In this book, internationally recognized experts in philosophy of science, computer science, and modeling and simulation are contributing to the discussion on how ontology, epistemology, and teleology will contribute to enable the next generation of intelligent modeling and simulation applications.
It is well understood that a simulation can provide the technical means to display the behavior of a system over time, including following observed trends to predict future possible states, but how reliable and trustworthy are such predictions? The questions about what we can know (ontology), how we gain new knowledge (epistemology), and what we do with this knowledge (teleology) are therefore illuminated from these very different perspectives, as each experts uses a different facet to look at these challenges. The result of bringing these perspectives into one book is a challenging compendium that gives room for a spectrum of challenges: from general philosophy questions, such as can we use modeling and simulation and other computational means at all to discover new knowledge, down to computational methods to improve semantic interoperability between systems or methods addressing how to apply the recent insights of service oriented approaches to support distributed artificial intelligence.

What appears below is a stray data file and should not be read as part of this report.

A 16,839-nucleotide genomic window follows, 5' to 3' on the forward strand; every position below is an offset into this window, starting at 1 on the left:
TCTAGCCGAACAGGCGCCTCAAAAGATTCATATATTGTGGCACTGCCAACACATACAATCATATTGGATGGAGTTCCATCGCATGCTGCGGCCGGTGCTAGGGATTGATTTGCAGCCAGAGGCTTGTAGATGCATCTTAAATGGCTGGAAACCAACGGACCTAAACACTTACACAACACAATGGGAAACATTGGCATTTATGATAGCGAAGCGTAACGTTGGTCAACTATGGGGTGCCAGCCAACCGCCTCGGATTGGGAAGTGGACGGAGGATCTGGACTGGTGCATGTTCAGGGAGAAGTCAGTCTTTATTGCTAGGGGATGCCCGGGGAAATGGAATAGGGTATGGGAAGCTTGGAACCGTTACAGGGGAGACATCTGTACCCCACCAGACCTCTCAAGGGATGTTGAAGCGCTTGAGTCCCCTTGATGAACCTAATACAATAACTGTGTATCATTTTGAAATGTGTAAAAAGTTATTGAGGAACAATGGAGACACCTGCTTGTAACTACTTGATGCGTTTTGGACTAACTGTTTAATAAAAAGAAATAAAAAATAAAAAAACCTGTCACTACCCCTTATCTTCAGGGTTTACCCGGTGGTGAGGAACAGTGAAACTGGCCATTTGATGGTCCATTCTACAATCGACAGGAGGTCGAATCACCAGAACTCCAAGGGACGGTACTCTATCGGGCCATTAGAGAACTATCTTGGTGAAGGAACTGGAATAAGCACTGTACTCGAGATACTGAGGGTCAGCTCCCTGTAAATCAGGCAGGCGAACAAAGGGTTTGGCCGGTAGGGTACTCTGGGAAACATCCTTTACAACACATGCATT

As such, this book has been compiled as an entry point to new domains for students, scholars, and practitioners and to raise the curiosity in them to learn more to fully address the topics of ontology, epistemology, and teleology from philosophical, computational, and conceptual viewpoints.